Washington Post: Houston, Miami, other cities face mounting health care worker shortages as infections climb. “Shortages of health care workers are worsening in Houston, Miami, Baton Rouge and other cities battling sustained covid-19 outbreaks, exhausting staffers and straining hospitals’ ability to cope with spiking cases. That need is especially dire for front-line nurses, respiratory therapists and others who play hands-on, bedside roles where one nurse is often required for each critically ill patient.”
NBC News: Florida counties fight coronavirus surge by closing beaches, mailing out masks. “Amid rising numbers of coronavirus cases in Florida, all beaches in Miami-Dade County will be closed for the July 4 weekend, the county’s top executive said Friday. Beaches and parks will also be off-limits for public viewing of fireworks, Miami-Dade County Mayor Carlos A. Gimenez said in a statement.”
TimeOut: This new Instagram account is calling out the Miami businesses violating social-distancing guidelines. “The number of confirmed coronavirus cases continues to rise in Miami-Dade and some locals are fed up by the negligent behavior causing them to climb. One, in particular, is the person behind the new Instagram account @Covid_305, who, according to their bio, is ‘exposing business not following coronavirus guidelines here in Miami.’ The anonymous account launched on Friday, June 19, and has already chronicled dozens of violations at restaurants, rooftop bars and event spaces across the county.”
ABC News: Miami pauses reopening as Florida’s new coronavirus cases rise. “Miami, which is among Florida’s most populous cities, will not move into the next phase of reopening because of concerns about rising COVID-19 cases, Mayor Francis Suarez announced during a Monday news conference.”
WLRN: Inmate Coronavirus Cases In Miami-Dade Have Exploded, Contrary To Official Claims. “In the document filed on Saturday, Miami-Dade County reported that 159 inmates have tested positive for COVID-19 in Metro-West Detention Center alone. The number reflected the number of positive inmates in the facility as of April 19….However, the Department of Corrections has in recent days been relaying information indicating there were far fewer inmates that had tested positive. On Friday, Department of Corrections spokesperson Juan Diasgranados wrote to WLRN in an email that there were 59 inmates who had tested positive across the entire jail system.”
TimeOut: You can now virtually tour these Miami museums for free. “If there’s one thing we’ve learned while social-distancing is that we don’t visit Miami’s cultural institutions enough. Right now, we miss the days we almost went to PAMM, or drove by the Bass but wound up at Sweet Liberty instead. We’re lucky our cherished local museums don’t hold grudges and continue to welcome us back, albeit virtually, to entertain and educate us while we’re home. Ready to explore? Just follow the links below.”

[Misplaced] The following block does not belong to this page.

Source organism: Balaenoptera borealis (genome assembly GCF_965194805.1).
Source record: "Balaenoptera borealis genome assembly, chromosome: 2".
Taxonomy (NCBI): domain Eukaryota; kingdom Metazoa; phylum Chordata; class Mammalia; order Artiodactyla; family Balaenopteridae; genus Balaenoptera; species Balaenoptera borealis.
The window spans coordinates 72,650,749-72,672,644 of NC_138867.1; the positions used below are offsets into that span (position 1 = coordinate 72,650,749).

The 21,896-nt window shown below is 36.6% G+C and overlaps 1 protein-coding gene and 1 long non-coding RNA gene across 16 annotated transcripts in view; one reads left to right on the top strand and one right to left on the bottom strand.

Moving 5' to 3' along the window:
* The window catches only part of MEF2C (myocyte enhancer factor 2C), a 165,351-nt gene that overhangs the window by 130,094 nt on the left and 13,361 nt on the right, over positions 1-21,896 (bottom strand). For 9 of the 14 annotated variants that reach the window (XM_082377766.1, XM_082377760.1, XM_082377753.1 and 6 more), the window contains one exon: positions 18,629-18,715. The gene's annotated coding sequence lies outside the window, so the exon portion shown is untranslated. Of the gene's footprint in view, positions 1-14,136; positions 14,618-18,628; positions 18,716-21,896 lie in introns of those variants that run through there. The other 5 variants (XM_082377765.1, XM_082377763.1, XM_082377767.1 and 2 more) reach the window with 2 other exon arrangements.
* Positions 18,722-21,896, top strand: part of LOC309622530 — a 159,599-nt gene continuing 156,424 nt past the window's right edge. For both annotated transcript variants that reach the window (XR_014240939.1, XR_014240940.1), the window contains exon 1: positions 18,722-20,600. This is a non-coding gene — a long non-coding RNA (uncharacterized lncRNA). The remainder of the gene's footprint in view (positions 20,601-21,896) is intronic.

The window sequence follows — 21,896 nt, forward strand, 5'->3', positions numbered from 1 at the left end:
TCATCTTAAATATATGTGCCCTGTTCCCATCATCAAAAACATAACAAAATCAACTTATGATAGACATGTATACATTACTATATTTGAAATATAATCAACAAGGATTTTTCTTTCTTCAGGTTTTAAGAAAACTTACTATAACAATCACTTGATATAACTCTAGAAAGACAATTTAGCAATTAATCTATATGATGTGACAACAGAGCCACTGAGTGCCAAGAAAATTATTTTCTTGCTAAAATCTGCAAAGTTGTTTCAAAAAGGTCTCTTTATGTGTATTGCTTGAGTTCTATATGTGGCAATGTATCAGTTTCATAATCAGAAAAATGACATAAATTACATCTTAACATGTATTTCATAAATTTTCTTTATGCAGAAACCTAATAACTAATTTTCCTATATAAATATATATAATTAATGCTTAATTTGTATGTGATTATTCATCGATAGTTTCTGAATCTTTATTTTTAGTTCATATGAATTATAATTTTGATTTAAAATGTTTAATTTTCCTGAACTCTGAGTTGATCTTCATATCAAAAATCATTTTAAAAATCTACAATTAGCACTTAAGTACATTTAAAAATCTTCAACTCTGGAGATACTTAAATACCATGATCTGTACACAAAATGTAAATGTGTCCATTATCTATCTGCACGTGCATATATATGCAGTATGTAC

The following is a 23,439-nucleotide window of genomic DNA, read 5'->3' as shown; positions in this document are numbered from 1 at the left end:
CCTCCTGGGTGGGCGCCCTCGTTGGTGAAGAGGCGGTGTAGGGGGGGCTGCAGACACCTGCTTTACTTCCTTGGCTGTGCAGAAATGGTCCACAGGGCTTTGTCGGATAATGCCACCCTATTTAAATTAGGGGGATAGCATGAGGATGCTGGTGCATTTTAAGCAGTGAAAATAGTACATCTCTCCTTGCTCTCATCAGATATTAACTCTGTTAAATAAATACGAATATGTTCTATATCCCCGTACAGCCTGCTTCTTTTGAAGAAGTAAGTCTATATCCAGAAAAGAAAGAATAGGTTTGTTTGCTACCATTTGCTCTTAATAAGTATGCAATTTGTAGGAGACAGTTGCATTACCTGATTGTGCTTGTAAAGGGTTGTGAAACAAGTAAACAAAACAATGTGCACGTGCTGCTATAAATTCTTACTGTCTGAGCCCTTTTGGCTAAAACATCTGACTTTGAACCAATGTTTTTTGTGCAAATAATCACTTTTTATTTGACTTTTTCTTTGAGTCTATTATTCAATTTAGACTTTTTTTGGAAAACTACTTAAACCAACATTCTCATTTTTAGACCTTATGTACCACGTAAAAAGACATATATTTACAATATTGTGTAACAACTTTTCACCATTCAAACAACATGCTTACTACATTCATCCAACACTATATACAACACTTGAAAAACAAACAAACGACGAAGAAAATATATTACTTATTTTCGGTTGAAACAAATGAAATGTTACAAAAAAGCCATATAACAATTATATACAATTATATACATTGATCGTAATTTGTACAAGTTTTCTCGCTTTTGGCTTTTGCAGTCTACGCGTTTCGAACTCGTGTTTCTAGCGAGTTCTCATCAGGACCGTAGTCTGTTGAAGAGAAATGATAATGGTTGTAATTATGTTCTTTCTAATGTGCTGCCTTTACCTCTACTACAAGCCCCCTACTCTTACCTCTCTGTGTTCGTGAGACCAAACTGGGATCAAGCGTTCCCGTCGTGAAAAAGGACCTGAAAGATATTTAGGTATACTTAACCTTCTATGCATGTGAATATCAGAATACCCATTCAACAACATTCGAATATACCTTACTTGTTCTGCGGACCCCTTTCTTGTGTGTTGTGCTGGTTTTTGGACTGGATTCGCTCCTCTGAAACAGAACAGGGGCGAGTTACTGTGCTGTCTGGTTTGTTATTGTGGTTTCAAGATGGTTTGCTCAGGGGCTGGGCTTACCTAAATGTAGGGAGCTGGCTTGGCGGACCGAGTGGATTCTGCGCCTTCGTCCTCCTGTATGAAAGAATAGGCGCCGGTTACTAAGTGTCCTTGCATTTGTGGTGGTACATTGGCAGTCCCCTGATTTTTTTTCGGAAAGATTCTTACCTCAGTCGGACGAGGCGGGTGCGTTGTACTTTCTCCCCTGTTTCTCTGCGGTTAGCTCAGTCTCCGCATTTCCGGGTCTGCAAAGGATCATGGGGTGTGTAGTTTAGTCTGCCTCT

BusinessWire: New Online Mapping Tool Reveals 500 Million Square Feet of Public Land Potentially Usable for Affordable Housing (PRESS RELEASE). “A new online tool, launched yesterday by the University of Miami with support from Citi, reveals roughly 500 million square feet – roughly the size of Manhattan – of underutilized, publicly owned land in Miami-Dade potentially suitable for the development of affordable housing.” This is only one area, of course, but what an interesting idea.
Florida International University: Digital Collections breathes new life into old history. “Everyone knows ‘a picture is worth a thousand words.’ But some pictures need a little help in getting those thousand words into the open. The Greater North Miami Historical Society had a collection of just such images. Founded in 1997, the society works to preserve the history of North Miami and the surrounding areas, spanning Aventura, Biscayne Park, Miami Shores, North Miami and North Miami Beach. Its historical collection dates back to the 1930s and includes over 4,000 negatives, photographs and other items. As membership in the society declined over the years, however, so did maintenance and organization of the collection. While past volunteers had created an index, many of the items had never been digitized, and so were not only unavailable to the community at large but, stored in less-than-ideal conditions, had begun to degrade.” Only a fraction of the material has been put online and the project continues.